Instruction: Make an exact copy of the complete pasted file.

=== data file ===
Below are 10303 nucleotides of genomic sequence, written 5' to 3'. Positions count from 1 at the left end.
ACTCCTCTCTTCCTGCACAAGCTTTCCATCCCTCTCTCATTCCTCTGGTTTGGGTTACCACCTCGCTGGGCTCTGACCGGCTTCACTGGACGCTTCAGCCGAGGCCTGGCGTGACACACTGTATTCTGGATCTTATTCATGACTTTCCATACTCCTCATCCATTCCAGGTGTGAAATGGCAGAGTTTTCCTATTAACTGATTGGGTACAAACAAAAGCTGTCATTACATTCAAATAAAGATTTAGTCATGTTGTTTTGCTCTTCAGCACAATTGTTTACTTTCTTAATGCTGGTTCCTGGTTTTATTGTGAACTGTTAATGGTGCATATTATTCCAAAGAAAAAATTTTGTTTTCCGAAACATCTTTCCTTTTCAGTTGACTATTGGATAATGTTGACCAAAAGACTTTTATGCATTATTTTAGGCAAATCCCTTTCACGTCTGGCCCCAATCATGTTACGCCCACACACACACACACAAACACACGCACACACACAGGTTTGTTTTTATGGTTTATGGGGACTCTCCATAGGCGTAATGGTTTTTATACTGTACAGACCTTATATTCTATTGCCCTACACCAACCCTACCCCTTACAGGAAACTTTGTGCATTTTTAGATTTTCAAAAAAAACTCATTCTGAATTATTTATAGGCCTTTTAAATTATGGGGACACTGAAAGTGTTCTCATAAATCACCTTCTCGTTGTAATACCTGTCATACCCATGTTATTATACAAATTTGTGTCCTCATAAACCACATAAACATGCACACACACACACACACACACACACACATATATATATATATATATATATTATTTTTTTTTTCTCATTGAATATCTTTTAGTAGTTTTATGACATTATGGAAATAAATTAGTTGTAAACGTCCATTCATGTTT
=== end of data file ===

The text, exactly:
Below are 10303 nucleotides of genomic sequence, written 5' to 3'. Positions count from 1 at the left end.
ACTCCTCTCTTCCTGCACAAGCTTTCCATCCCTCTCTCATTCCTCTGGTTTGGGTTACCACCTCGCTGGGCTCTGACCGGCTTCACTGGACGCTTCAGCCGAGGCCTGGCGTGACACACTGTATTCTGGATCTTATTCATGACTTTCCATACTCCTCATCCATTCCAGGTGTGAAATGGCAGAGTTTTCCTATTAACTGATTGGGTACAAACAAAAGCTGTCATTACATTCAAATAAAGATTTAGTCATGTTGTTTTGCTCTTCAGCACAATTGTTTACTTTCTTAATGCTGGTTCCTGGTTTTATTGTGAACTGTTAATGGTGCATATTATTCCAAAGAAAAAATTTTGTTTTCCGAAACATCTTTCCTTTTCAGTTGACTATTGGATAATGTTGACCAAAAGACTTTTATGCATTATTTTAGGCAAATCCCTTTCACGTCTGGCCCCAATCATGTTACGCCCACACACACACACACAAACACACGCACACACACAGGTTTGTTTTTATGGTTTATGGGGACTCTCCATAGGCGTAATGGTTTTTATACTGTACAGACCTTATATTCTATTGCCCTACACCAACCCTACCCCTTACAGGAAACTTTGTGCATTTTTAGATTTTCAAAAAAAACTCATTCTGAATTATTTATAGGCCTTTTAAATTATGGGGACACTGAAAGTGTTCTCATAAATCACCTTCTCGTTGTAATACCTGTCATACCCATGTTATTATACAAATTTGTGTCCTCATAAACCACATAAACATGCACACACACACACACACACACACACACATATATATATATATATATATATTATTTTTTTTTTCTCATTGAATATCTTTTAGTAGTTTTATGACATTATGGAAATAAATTAGTTGTAAACGTCCATTCATGTTT